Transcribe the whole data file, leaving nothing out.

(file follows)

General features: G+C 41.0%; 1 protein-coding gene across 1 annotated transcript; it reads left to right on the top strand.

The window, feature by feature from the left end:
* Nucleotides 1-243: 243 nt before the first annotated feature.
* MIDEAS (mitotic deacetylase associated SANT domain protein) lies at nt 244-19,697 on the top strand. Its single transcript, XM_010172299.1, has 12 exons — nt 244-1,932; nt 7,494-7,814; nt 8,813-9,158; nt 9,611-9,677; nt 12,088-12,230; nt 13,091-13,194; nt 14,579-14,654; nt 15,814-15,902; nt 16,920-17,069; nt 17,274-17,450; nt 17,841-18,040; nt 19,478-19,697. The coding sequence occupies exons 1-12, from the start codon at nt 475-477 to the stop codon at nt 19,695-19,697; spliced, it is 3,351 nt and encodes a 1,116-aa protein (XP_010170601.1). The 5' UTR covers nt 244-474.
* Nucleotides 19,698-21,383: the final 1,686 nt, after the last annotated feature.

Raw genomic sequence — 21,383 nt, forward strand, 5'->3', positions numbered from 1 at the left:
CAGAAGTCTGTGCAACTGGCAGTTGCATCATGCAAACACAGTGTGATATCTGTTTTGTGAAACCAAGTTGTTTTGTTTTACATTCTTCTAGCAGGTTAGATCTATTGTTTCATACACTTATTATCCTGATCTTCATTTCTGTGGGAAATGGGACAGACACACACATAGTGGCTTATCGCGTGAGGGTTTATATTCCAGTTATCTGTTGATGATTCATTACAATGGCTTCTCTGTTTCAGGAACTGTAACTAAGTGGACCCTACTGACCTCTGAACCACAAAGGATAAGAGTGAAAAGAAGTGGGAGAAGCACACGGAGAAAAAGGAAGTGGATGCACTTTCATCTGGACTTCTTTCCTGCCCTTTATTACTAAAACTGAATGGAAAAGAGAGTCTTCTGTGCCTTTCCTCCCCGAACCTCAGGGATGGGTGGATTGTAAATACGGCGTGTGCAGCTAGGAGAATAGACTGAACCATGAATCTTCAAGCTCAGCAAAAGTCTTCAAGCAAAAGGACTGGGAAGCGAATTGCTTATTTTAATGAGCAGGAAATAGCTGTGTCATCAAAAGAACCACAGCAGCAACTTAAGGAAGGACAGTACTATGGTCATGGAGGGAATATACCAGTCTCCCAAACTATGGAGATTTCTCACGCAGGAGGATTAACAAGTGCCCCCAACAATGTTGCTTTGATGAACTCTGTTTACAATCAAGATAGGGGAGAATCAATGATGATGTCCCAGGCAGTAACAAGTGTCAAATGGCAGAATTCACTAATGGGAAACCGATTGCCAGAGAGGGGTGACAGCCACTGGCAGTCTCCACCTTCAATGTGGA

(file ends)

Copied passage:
General features: G+C 41.0%; 1 protein-coding gene across 1 annotated transcript; it reads left to right on the top strand.

The window, feature by feature from the left end:
* Nucleotides 1-243: 243 nt before the first annotated feature.
* MIDEAS (mitotic deacetylase associated SANT domain protein) lies at nt 244-19,697 on the top strand. Its single transcript, XM_010172299.1, has 12 exons — nt 244-1,932; nt 7,494-7,814; nt 8,813-9,158; nt 9,611-9,677; nt 12,088-12,230; nt 13,091-13,194; nt 14,579-14,654; nt 15,814-15,902; nt 16,920-17,069; nt 17,274-17,450; nt 17,841-18,040; nt 19,478-19,697. The coding sequence occupies exons 1-12, from the start codon at nt 475-477 to the stop codon at nt 19,695-19,697; spliced, it is 3,351 nt and encodes a 1,116-aa protein (XP_010170601.1). The 5' UTR covers nt 244-474.
* Nucleotides 19,698-21,383: the final 1,686 nt, after the last annotated feature.

Raw genomic sequence — 21,383 nt, forward strand, 5'->3', positions numbered from 1 at the left:
CAGAAGTCTGTGCAACTGGCAGTTGCATCATGCAAACACAGTGTGATATCTGTTTTGTGAAACCAAGTTGTTTTGTTTTACATTCTTCTAGCAGGTTAGATCTATTGTTTCATACACTTATTATCCTGATCTTCATTTCTGTGGGAAATGGGACAGACACACACATAGTGGCTTATCGCGTGAGGGTTTATATTCCAGTTATCTGTTGATGATTCATTACAATGGCTTCTCTGTTTCAGGAACTGTAACTAAGTGGACCCTACTGACCTCTGAACCACAAAGGATAAGAGTGAAAAGAAGTGGGAGAAGCACACGGAGAAAAAGGAAGTGGATGCACTTTCATCTGGACTTCTTTCCTGCCCTTTATTACTAAAACTGAATGGAAAAGAGAGTCTTCTGTGCCTTTCCTCCCCGAACCTCAGGGATGGGTGGATTGTAAATACGGCGTGTGCAGCTAGGAGAATAGACTGAACCATGAATCTTCAAGCTCAGCAAAAGTCTTCAAGCAAAAGGACTGGGAAGCGAATTGCTTATTTTAATGAGCAGGAAATAGCTGTGTCATCAAAAGAACCACAGCAGCAACTTAAGGAAGGACAGTACTATGGTCATGGAGGGAATATACCAGTCTCCCAAACTATGGAGATTTCTCACGCAGGAGGATTAACAAGTGCCCCCAACAATGTTGCTTTGATGAACTCTGTTTACAATCAAGATAGGGGAGAATCAATGATGATGTCCCAGGCAGTAACAAGTGTCAAATGGCAGAATTCACTAATGGGAAACCGATTGCCAGAGAGGGGTGACAGCCACTGGCAGTCTCCACCTTCAATGTGGA